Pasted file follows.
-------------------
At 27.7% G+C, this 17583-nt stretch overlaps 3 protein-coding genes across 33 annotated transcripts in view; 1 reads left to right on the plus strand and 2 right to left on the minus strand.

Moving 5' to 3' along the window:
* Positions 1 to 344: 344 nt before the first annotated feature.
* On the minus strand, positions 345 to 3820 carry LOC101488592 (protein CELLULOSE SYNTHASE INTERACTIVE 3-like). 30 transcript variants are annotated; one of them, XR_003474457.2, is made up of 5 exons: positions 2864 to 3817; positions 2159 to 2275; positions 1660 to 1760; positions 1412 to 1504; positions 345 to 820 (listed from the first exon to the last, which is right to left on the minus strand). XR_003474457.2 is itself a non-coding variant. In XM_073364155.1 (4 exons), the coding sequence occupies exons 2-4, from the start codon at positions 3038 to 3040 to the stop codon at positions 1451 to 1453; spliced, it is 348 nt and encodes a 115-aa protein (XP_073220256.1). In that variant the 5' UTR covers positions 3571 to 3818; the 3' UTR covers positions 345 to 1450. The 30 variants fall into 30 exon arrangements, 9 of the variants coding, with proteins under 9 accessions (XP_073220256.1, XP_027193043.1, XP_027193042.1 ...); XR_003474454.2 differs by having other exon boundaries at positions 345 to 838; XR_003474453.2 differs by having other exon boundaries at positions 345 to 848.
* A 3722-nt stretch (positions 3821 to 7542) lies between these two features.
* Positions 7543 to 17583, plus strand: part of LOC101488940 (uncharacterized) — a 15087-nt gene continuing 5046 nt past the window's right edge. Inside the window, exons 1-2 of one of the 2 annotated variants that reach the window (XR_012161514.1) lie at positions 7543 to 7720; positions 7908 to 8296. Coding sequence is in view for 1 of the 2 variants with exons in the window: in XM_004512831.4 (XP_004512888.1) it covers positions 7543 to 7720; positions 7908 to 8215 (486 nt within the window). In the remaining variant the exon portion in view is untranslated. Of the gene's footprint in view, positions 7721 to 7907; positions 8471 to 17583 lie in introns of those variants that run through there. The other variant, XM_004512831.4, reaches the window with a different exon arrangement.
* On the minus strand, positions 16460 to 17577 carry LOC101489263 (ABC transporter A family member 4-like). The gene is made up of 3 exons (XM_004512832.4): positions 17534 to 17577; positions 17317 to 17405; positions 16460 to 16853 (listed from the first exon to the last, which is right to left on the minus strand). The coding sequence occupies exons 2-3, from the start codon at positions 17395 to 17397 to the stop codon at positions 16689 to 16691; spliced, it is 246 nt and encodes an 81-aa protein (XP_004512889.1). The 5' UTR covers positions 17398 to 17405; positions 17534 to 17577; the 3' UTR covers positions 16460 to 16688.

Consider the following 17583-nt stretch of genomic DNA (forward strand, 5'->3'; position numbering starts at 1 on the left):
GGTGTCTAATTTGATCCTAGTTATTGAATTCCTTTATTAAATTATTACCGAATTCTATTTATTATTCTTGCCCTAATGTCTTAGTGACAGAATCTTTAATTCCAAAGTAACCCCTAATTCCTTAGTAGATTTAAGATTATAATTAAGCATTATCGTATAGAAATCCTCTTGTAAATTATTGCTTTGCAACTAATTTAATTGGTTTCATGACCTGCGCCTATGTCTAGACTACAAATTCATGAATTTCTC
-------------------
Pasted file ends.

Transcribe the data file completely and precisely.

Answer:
At 27.7% G+C, this 17583-nt stretch overlaps 3 protein-coding genes across 33 annotated transcripts in view; 1 reads left to right on the plus strand and 2 right to left on the minus strand.

Moving 5' to 3' along the window:
* Positions 1 to 344: 344 nt before the first annotated feature.
* On the minus strand, positions 345 to 3820 carry LOC101488592 (protein CELLULOSE SYNTHASE INTERACTIVE 3-like). 30 transcript variants are annotated; one of them, XR_003474457.2, is made up of 5 exons: positions 2864 to 3817; positions 2159 to 2275; positions 1660 to 1760; positions 1412 to 1504; positions 345 to 820 (listed from the first exon to the last, which is right to left on the minus strand). XR_003474457.2 is itself a non-coding variant. In XM_073364155.1 (4 exons), the coding sequence occupies exons 2-4, from the start codon at positions 3038 to 3040 to the stop codon at positions 1451 to 1453; spliced, it is 348 nt and encodes a 115-aa protein (XP_073220256.1). In that variant the 5' UTR covers positions 3571 to 3818; the 3' UTR covers positions 345 to 1450. The 30 variants fall into 30 exon arrangements, 9 of the variants coding, with proteins under 9 accessions (XP_073220256.1, XP_027193043.1, XP_027193042.1 ...); XR_003474454.2 differs by having other exon boundaries at positions 345 to 838; XR_003474453.2 differs by having other exon boundaries at positions 345 to 848.
* A 3722-nt stretch (positions 3821 to 7542) lies between these two features.
* Positions 7543 to 17583, plus strand: part of LOC101488940 (uncharacterized) — a 15087-nt gene continuing 5046 nt past the window's right edge. Inside the window, exons 1-2 of one of the 2 annotated variants that reach the window (XR_012161514.1) lie at positions 7543 to 7720; positions 7908 to 8296. Coding sequence is in view for 1 of the 2 variants with exons in the window: in XM_004512831.4 (XP_004512888.1) it covers positions 7543 to 7720; positions 7908 to 8215 (486 nt within the window). In the remaining variant the exon portion in view is untranslated. Of the gene's footprint in view, positions 7721 to 7907; positions 8471 to 17583 lie in introns of those variants that run through there. The other variant, XM_004512831.4, reaches the window with a different exon arrangement.
* On the minus strand, positions 16460 to 17577 carry LOC101489263 (ABC transporter A family member 4-like). The gene is made up of 3 exons (XM_004512832.4): positions 17534 to 17577; positions 17317 to 17405; positions 16460 to 16853 (listed from the first exon to the last, which is right to left on the minus strand). The coding sequence occupies exons 2-3, from the start codon at positions 17395 to 17397 to the stop codon at positions 16689 to 16691; spliced, it is 246 nt and encodes an 81-aa protein (XP_004512889.1). The 5' UTR covers positions 17398 to 17405; positions 17534 to 17577; the 3' UTR covers positions 16460 to 16688.

Consider the following 17583-nt stretch of genomic DNA (forward strand, 5'->3'; position numbering starts at 1 on the left):
GGTGTCTAATTTGATCCTAGTTATTGAATTCCTTTATTAAATTATTACCGAATTCTATTTATTATTCTTGCCCTAATGTCTTAGTGACAGAATCTTTAATTCCAAAGTAACCCCTAATTCCTTAGTAGATTTAAGATTATAATTAAGCATTATCGTATAGAAATCCTCTTGTAAATTATTGCTTTGCAACTAATTTAATTGGTTTCATGACCTGCGCCTATGTCTAGACTACAAATTCATGAATTTCTC